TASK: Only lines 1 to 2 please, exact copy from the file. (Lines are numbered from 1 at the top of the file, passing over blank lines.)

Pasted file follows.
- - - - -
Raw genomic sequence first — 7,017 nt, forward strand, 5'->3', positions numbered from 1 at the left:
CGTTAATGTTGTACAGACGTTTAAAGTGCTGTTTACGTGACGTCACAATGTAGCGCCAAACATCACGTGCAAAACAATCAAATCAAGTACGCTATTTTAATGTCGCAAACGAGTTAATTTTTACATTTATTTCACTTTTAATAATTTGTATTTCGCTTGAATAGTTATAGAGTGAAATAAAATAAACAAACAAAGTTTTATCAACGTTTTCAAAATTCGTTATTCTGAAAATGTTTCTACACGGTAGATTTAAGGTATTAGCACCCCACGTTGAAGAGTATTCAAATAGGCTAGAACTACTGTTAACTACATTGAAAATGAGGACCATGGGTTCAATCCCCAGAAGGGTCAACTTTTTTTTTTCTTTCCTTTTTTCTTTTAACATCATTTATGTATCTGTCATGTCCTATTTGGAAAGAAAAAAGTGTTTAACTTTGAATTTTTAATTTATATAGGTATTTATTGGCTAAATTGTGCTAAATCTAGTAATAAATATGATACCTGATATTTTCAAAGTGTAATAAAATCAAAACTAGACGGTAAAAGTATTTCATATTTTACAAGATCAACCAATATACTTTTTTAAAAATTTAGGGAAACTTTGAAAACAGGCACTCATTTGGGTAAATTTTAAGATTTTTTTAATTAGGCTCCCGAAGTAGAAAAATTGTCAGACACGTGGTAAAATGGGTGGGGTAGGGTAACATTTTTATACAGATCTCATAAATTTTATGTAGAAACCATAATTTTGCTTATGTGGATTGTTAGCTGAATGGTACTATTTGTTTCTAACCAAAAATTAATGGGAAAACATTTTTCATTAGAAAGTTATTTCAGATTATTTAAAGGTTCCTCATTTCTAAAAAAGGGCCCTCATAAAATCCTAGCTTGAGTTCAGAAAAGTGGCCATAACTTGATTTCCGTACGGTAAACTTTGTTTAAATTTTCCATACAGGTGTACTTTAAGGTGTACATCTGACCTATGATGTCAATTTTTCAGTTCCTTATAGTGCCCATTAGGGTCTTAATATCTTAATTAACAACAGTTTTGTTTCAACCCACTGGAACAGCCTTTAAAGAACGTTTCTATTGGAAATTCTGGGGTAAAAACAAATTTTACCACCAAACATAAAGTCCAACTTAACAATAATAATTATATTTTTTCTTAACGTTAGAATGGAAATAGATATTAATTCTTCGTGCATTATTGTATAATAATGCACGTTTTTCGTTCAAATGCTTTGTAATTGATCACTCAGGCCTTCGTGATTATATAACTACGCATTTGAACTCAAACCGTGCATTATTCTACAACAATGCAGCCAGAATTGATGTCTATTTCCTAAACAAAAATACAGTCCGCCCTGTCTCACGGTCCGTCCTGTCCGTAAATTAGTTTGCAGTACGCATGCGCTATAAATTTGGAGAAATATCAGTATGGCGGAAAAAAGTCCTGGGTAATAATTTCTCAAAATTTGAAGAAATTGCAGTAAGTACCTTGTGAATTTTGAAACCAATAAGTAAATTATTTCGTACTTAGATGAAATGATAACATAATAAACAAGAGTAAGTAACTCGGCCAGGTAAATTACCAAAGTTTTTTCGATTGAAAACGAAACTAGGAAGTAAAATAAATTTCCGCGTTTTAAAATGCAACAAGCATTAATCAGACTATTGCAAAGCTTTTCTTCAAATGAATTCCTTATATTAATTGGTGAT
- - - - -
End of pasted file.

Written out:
Raw genomic sequence first — 7,017 nt, forward strand, 5'->3', positions numbered from 1 at the left:
CGTTAATGTTGTACAGACGTTTAAAGTGCTGTTTACGTGACGTCACAATGTAGCGCCAAACATCACGTGCAAAACAATCAAATCAAGTACGCTATTTTAATGTCGCAAACGAGTTAATTTTTACATTTATTTCACTTTTAATAATTTGTATTTCGCTTGAATAGTTATAGAGTGAAATAAAATAAACAAACAAAGTTTTATCAACGTTTTCAAAATTCGTTATTCTGAAAATGTTTCTACACGGTAGATTTAAGGTATTAGCACCCCACGTTGAAGAGTATTCAAATAGGCTAGAACTACTGTTAACTACATTGAAAATGAGGACCATGGGTTCAATCCCCAGAAGGGTCAACTTTTTTTTTTCTTTCCTTTTTTCTTTTAACATCATTTATGTATCTGTCATGTCCTATTTGGAAAGAAAAAAGTGTTTAACTTTGAATTTTTAATTTATATAGGTATTTATTGGCTAAATTGTGCTAAATCTAGTAATAAATATGATACCTGATATTTTCAAAGTGTAATAAAATCAAAACTAGACGGTAAAAGTATTTCATATTTTACAAGATCAACCAATATACTTTTTTAAAAATTTAGGGAAACTTTGAAAACAGGCACTCATTTGGGTAAATTTTAAGATTTTTTTAATTAGGCTCCCGAAGTAGAAAAATTGTCAGACACGTGGTAAAATGGGTGGGGTAGGGTAACATTTTTATACAGATCTCATAAATTTTATGTAGAAACCATAATTTTGCTTATGTGGATTGTTAGCTGAATGGTACTATTTGTTTCTAACCAAAAATTAATGGGAAAACATTTTTCATTAGAAAGTTATTTCAGATTATTTAAAGGTTCCTCATTTCTAAAAAAGGGCCCTCATAAAATCCTAGCTTGAGTTCAGAAAAGTGGCCATAACTTGATTTCCGTACGGTAAACTTTGTTTAAATTTTCCATACAGGTGTACTTTAAGGTGTACATCTGACCTATGATGTCAATTTTTCAGTTCCTTATAGTGCCCATTAGGGTCTTAATATCTTAATTAACAACAGTTTTGTTTCAACCCACTGGAACAGCCTTTAAAGAACGTTTCTATTGGAAATTCTGGGGTAAAAACAAATTTTACCACCAAACATAAAGTCCAACTTAACAATAATAATTATATTTTTTCTTAACGTTAGAATGGAAATAGATATTAATTCTTCGTGCATTATTGTATAATAATGCACGTTTTTCGTTCAAATGCTTTGTAATTGATCACTCAGGCCTTCGTGATTATATAACTACGCATTTGAACTCAAACCGTGCATTATTCTACAACAATGCAGCCAGAATTGATGTCTATTTCCTAAACAAAAATACAGTCCGCCCTGTCTCACGGTCCGTCCTGTCCGTAAATTAGTTTGCAGTACGCATGCGCTATAAATTTGGAGAAATATCAGTATGGCGGAAAAAAGTCCTGGGTAATAATTTCTCAAAATTTGAAGAAATTGCAGTAAGTACCTTGTGAATTTTGAAACCAATAAGTAAATTATTTCGTACTTAGATGAAATGATAACATAATAAACAAGAGTAAGTAACTCGGCCAGGTAAATTACCAAAGTTTTTTCGATTGAAAACGAAACTAGGAAGTAAAATAAATTTCCGCGTTTTAAAATGCAACAAGCATTAATCAGACTATTGCAAAGCTTTTCTTCAAATGAATTCCTTATATTAATTGGTGAT